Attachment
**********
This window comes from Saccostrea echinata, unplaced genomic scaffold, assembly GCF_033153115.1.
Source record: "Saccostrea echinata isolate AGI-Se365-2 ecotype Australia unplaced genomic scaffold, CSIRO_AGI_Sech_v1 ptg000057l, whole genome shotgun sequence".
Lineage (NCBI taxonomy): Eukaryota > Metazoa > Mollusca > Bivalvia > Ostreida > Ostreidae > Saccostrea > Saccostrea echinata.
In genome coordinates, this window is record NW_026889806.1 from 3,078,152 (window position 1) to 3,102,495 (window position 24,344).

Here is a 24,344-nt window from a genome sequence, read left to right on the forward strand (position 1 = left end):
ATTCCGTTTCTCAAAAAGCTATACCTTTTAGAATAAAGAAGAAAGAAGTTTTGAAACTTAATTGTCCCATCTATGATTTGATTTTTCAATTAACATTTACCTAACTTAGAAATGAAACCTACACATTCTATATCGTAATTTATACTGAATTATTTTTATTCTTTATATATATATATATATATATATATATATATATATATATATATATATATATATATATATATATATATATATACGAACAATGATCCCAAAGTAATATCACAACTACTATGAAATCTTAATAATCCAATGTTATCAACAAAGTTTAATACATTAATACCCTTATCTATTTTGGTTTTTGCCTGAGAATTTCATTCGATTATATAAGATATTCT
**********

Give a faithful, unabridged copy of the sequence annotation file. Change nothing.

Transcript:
This window comes from Saccostrea echinata, unplaced genomic scaffold, assembly GCF_033153115.1.
Source record: "Saccostrea echinata isolate AGI-Se365-2 ecotype Australia unplaced genomic scaffold, CSIRO_AGI_Sech_v1 ptg000057l, whole genome shotgun sequence".
Lineage (NCBI taxonomy): Eukaryota > Metazoa > Mollusca > Bivalvia > Ostreida > Ostreidae > Saccostrea > Saccostrea echinata.
In genome coordinates, this window is record NW_026889806.1 from 3,078,152 (window position 1) to 3,102,495 (window position 24,344).

Here is a 24,344-nt window from a genome sequence, read left to right on the forward strand (position 1 = left end):
ATTCCGTTTCTCAAAAAGCTATACCTTTTAGAATAAAGAAGAAAGAAGTTTTGAAACTTAATTGTCCCATCTATGATTTGATTTTTCAATTAACATTTACCTAACTTAGAAATGAAACCTACACATTCTATATCGTAATTTATACTGAATTATTTTTATTCTTTATATATATATATATATATATATATATATATATATATATATATATATATATATATATATATATATATATATACGAACAATGATCCCAAAGTAATATCACAACTACTATGAAATCTTAATAATCCAATGTTATCAACAAAGTTTAATACATTAATACCCTTATCTATTTTGGTTTTTGCCTGAGAATTTCATTCGATTATATAAGATATTCT